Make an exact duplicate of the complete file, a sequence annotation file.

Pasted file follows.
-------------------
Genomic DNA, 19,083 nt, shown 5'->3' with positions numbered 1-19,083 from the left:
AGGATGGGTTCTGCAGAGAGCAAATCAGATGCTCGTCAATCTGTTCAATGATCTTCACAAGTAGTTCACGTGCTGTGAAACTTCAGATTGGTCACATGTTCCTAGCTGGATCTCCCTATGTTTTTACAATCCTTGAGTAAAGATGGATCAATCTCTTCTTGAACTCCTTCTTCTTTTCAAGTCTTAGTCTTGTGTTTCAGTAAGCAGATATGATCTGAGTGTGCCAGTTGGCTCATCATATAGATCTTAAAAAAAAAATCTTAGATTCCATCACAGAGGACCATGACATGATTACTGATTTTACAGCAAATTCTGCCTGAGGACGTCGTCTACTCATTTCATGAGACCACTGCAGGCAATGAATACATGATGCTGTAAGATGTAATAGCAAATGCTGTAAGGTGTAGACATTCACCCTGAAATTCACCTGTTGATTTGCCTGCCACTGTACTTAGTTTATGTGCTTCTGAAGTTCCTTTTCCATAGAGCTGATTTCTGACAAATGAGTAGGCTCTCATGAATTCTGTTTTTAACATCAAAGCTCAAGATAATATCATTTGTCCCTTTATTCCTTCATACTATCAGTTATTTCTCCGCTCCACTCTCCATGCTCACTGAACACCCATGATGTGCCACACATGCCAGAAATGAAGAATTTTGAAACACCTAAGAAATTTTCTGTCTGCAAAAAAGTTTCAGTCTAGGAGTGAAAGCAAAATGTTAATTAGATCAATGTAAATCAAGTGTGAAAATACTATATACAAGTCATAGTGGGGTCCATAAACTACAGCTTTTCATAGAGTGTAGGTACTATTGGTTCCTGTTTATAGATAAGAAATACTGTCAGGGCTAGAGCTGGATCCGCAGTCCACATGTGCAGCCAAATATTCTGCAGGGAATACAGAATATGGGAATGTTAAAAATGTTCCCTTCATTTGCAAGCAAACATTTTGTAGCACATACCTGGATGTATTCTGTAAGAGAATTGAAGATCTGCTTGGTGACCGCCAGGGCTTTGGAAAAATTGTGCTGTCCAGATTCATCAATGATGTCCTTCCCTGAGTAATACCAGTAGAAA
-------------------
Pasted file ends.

Genomic DNA, 19,083 nt, shown 5'->3' with positions numbered 1-19,083 from the left:
AGGATGGGTTCTGCAGAGAGCAAATCAGATGCTCGTCAATCTGTTCAATGATCTTCACAAGTAGTTCACGTGCTGTGAAACTTCAGATTGGTCACATGTTCCTAGCTGGATCTCCCTATGTTTTTACAATCCTTGAGTAAAGATGGATCAATCTCTTCTTGAACTCCTTCTTCTTTTCAAGTCTTAGTCTTGTGTTTCAGTAAGCAGATATGATCTGAGTGTGCCAGTTGGCTCATCATATAGATCTTAAAAAAAAAATCTTAGATTCCATCACAGAGGACCATGACATGATTACTGATTTTACAGCAAATTCTGCCTGAGGACGTCGTCTACTCATTTCATGAGACCACTGCAGGCAATGAATACATGATGCTGTAAGATGTAATAGCAAATGCTGTAAGGTGTAGACATTCACCCTGAAATTCACCTGTTGATTTGCCTGCCACTGTACTTAGTTTATGTGCTTCTGAAGTTCCTTTTCCATAGAGCTGATTTCTGACAAATGAGTAGGCTCTCATGAATTCTGTTTTTAACATCAAAGCTCAAGATAATATCATTTGTCCCTTTATTCCTTCATACTATCAGTTATTTCTCCGCTCCACTCTCCATGCTCACTGAACACCCATGATGTGCCACACATGCCAGAAATGAAGAATTTTGAAACACCTAAGAAATTTTCTGTCTGCAAAAAAGTTTCAGTCTAGGAGTGAAAGCAAAATGTTAATTAGATCAATGTAAATCAAGTGTGAAAATACTATATACAAGTCATAGTGGGGTCCATAAACTACAGCTTTTCATAGAGTGTAGGTACTATTGGTTCCTGTTTATAGATAAGAAATACTGTCAGGGCTAGAGCTGGATCCGCAGTCCACATGTGCAGCCAAATATTCTGCAGGGAATACAGAATATGGGAATGTTAAAAATGTTCCCTTCATTTGCAAGCAAACATTTTGTAGCACATACCTGGATGTATTCTGTAAGAGAATTGAAGATCTGCTTGGTGACCGCCAGGGCTTTGGAAAAATTGTGCTGTCCAGATTCATCAATGATGTCCTTCCCTGAGTAATACCAGTAGAAA